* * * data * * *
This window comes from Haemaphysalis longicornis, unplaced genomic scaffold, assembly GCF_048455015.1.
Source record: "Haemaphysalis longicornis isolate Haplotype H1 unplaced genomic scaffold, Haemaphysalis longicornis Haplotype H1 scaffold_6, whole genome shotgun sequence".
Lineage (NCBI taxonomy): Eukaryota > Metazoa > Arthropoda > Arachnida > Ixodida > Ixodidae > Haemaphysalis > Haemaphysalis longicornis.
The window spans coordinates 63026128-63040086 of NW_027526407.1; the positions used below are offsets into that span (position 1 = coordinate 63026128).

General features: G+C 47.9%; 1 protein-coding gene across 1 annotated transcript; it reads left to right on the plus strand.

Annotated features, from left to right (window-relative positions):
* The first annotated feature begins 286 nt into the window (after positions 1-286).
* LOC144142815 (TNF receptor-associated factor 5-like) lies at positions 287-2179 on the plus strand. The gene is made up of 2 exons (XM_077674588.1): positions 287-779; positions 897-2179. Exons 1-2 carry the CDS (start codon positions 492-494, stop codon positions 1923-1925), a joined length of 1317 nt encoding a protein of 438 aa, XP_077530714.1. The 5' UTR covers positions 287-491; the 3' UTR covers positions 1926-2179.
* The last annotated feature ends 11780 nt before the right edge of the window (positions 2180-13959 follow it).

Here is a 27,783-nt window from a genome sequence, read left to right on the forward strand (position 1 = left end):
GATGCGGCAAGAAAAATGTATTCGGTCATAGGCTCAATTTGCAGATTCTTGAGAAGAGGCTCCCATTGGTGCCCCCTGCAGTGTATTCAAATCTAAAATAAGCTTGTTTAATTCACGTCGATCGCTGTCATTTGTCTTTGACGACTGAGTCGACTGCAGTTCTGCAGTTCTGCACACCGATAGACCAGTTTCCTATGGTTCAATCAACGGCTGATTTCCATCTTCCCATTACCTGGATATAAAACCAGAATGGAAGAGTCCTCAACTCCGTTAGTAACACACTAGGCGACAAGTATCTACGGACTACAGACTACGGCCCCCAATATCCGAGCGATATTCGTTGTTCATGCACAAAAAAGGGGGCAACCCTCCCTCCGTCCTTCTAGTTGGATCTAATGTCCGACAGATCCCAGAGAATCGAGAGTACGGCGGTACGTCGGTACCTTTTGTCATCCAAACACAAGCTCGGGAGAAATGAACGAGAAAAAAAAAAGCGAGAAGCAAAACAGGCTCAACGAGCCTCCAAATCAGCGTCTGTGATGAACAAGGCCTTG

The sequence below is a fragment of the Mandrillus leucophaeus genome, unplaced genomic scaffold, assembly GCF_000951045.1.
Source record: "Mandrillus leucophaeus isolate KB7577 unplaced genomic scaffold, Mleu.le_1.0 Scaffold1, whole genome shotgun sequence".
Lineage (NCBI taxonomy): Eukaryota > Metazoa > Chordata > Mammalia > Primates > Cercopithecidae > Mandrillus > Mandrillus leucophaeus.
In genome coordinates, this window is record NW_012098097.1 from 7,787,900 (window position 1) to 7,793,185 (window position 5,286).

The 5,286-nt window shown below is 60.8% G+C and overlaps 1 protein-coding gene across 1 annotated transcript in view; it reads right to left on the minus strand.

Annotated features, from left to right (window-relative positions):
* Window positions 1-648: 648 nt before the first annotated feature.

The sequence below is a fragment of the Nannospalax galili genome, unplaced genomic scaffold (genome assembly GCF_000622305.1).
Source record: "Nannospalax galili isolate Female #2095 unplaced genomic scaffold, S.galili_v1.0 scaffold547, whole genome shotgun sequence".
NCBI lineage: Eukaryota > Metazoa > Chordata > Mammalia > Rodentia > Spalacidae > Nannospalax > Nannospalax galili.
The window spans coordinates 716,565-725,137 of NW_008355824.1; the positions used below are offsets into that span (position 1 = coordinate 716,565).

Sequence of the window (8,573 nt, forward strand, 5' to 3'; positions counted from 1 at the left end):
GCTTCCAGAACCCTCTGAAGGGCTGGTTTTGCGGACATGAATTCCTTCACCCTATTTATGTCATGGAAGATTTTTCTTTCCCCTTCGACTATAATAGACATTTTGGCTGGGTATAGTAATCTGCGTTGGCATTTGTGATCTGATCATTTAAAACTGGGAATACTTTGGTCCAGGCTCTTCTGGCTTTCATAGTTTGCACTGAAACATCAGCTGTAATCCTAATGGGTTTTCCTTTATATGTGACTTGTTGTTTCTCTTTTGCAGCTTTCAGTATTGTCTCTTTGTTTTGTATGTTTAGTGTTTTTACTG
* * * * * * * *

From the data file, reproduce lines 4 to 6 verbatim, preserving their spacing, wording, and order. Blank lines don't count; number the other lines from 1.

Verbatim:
The window spans coordinates 63026128-63040086 of NW_027526407.1; the positions used below are offsets into that span (position 1 = coordinate 63026128).

General features: G+C 47.9%; 1 protein-coding gene across 1 annotated transcript; it reads left to right on the plus strand.

Annotated features, from left to right (window-relative positions):